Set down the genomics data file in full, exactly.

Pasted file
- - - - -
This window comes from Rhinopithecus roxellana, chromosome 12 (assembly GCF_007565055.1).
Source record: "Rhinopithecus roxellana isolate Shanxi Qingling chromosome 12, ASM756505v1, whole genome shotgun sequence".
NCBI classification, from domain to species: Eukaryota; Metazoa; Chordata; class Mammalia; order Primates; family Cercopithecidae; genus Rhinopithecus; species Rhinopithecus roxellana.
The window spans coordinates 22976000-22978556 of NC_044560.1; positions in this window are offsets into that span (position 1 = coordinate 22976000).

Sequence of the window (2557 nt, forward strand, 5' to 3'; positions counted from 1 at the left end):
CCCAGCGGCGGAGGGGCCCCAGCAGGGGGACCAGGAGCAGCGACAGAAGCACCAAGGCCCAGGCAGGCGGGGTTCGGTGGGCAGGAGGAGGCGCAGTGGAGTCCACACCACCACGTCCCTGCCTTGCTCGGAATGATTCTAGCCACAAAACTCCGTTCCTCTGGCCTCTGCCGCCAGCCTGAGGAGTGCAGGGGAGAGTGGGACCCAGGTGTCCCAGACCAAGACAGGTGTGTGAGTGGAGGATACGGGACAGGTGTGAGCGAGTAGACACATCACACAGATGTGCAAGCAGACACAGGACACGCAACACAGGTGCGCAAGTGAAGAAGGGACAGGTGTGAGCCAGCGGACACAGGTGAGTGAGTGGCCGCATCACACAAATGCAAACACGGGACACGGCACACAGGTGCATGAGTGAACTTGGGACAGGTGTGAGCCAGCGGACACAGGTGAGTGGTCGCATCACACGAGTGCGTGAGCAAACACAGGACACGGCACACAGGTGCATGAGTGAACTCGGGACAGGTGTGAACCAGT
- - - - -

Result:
This window comes from Rhinopithecus roxellana, chromosome 12 (assembly GCF_007565055.1).
Source record: "Rhinopithecus roxellana isolate Shanxi Qingling chromosome 12, ASM756505v1, whole genome shotgun sequence".
NCBI classification, from domain to species: Eukaryota; Metazoa; Chordata; class Mammalia; order Primates; family Cercopithecidae; genus Rhinopithecus; species Rhinopithecus roxellana.
The window spans coordinates 22976000-22978556 of NC_044560.1; positions in this window are offsets into that span (position 1 = coordinate 22976000).

Sequence of the window (2557 nt, forward strand, 5' to 3'; positions counted from 1 at the left end):
CCCAGCGGCGGAGGGGCCCCAGCAGGGGGACCAGGAGCAGCGACAGAAGCACCAAGGCCCAGGCAGGCGGGGTTCGGTGGGCAGGAGGAGGCGCAGTGGAGTCCACACCACCACGTCCCTGCCTTGCTCGGAATGATTCTAGCCACAAAACTCCGTTCCTCTGGCCTCTGCCGCCAGCCTGAGGAGTGCAGGGGAGAGTGGGACCCAGGTGTCCCAGACCAAGACAGGTGTGTGAGTGGAGGATACGGGACAGGTGTGAGCGAGTAGACACATCACACAGATGTGCAAGCAGACACAGGACACGCAACACAGGTGCGCAAGTGAAGAAGGGACAGGTGTGAGCCAGCGGACACAGGTGAGTGAGTGGCCGCATCACACAAATGCAAACACGGGACACGGCACACAGGTGCATGAGTGAACTTGGGACAGGTGTGAGCCAGCGGACACAGGTGAGTGGTCGCATCACACGAGTGCGTGAGCAAACACAGGACACGGCACACAGGTGCATGAGTGAACTCGGGACAGGTGTGAACCAGT